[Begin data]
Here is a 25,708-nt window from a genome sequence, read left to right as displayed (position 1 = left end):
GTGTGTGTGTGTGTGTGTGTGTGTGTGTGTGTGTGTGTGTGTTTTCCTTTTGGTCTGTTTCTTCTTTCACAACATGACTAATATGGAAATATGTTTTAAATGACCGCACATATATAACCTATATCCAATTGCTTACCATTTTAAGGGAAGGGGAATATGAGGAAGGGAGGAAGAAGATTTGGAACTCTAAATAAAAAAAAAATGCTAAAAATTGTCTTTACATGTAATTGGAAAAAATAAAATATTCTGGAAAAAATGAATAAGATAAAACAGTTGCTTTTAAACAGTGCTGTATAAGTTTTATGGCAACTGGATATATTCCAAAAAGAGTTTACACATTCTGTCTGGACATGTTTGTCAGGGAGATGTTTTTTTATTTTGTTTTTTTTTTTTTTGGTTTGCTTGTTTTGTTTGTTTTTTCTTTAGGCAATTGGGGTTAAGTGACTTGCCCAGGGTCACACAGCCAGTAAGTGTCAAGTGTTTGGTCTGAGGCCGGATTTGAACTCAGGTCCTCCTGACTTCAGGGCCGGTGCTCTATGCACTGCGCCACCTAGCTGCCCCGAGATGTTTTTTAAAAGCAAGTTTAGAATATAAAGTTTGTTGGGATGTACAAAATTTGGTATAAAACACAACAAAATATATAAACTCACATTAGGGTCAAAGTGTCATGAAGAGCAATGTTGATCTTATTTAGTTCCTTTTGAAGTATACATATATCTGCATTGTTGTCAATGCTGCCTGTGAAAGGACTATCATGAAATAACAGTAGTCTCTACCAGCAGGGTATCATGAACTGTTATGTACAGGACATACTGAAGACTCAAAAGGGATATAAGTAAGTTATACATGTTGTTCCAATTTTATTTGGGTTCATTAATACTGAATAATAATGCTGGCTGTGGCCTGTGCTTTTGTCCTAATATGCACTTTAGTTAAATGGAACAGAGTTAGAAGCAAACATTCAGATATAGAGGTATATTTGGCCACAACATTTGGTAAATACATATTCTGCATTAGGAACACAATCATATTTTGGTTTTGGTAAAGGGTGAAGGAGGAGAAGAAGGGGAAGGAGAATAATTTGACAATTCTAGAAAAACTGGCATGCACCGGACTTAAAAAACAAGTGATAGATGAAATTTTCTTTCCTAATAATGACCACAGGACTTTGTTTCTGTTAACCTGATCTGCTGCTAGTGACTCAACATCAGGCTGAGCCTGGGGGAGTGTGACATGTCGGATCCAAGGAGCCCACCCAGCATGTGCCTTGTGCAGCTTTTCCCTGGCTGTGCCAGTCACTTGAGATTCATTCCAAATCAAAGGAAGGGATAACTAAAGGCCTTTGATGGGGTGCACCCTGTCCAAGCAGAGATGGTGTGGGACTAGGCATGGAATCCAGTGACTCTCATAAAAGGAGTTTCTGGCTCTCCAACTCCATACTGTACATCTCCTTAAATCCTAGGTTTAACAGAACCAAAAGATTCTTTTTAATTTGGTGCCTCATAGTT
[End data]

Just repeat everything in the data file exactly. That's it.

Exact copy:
Here is a 25,708-nt window from a genome sequence, read left to right as displayed (position 1 = left end):
GTGTGTGTGTGTGTGTGTGTGTGTGTGTGTGTGTGTGTGTGTTTTCCTTTTGGTCTGTTTCTTCTTTCACAACATGACTAATATGGAAATATGTTTTAAATGACCGCACATATATAACCTATATCCAATTGCTTACCATTTTAAGGGAAGGGGAATATGAGGAAGGGAGGAAGAAGATTTGGAACTCTAAATAAAAAAAAAATGCTAAAAATTGTCTTTACATGTAATTGGAAAAAATAAAATATTCTGGAAAAAATGAATAAGATAAAACAGTTGCTTTTAAACAGTGCTGTATAAGTTTTATGGCAACTGGATATATTCCAAAAAGAGTTTACACATTCTGTCTGGACATGTTTGTCAGGGAGATGTTTTTTTATTTTGTTTTTTTTTTTTTTGGTTTGCTTGTTTTGTTTGTTTTTTCTTTAGGCAATTGGGGTTAAGTGACTTGCCCAGGGTCACACAGCCAGTAAGTGTCAAGTGTTTGGTCTGAGGCCGGATTTGAACTCAGGTCCTCCTGACTTCAGGGCCGGTGCTCTATGCACTGCGCCACCTAGCTGCCCCGAGATGTTTTTTAAAAGCAAGTTTAGAATATAAAGTTTGTTGGGATGTACAAAATTTGGTATAAAACACAACAAAATATATAAACTCACATTAGGGTCAAAGTGTCATGAAGAGCAATGTTGATCTTATTTAGTTCCTTTTGAAGTATACATATATCTGCATTGTTGTCAATGCTGCCTGTGAAAGGACTATCATGAAATAACAGTAGTCTCTACCAGCAGGGTATCATGAACTGTTATGTACAGGACATACTGAAGACTCAAAAGGGATATAAGTAAGTTATACATGTTGTTCCAATTTTATTTGGGTTCATTAATACTGAATAATAATGCTGGCTGTGGCCTGTGCTTTTGTCCTAATATGCACTTTAGTTAAATGGAACAGAGTTAGAAGCAAACATTCAGATATAGAGGTATATTTGGCCACAACATTTGGTAAATACATATTCTGCATTAGGAACACAATCATATTTTGGTTTTGGTAAAGGGTGAAGGAGGAGAAGAAGGGGAAGGAGAATAATTTGACAATTCTAGAAAAACTGGCATGCACCGGACTTAAAAAACAAGTGATAGATGAAATTTTCTTTCCTAATAATGACCACAGGACTTTGTTTCTGTTAACCTGATCTGCTGCTAGTGACTCAACATCAGGCTGAGCCTGGGGGAGTGTGACATGTCGGATCCAAGGAGCCCACCCAGCATGTGCCTTGTGCAGCTTTTCCCTGGCTGTGCCAGTCACTTGAGATTCATTCCAAATCAAAGGAAGGGATAACTAAAGGCCTTTGATGGGGTGCACCCTGTCCAAGCAGAGATGGTGTGGGACTAGGCATGGAATCCAGTGACTCTCATAAAAGGAGTTTCTGGCTCTCCAACTCCATACTGTACATCTCCTTAAATCCTAGGTTTAACAGAACCAAAAGATTCTTTTTAATTTGGTGCCTCATAGTT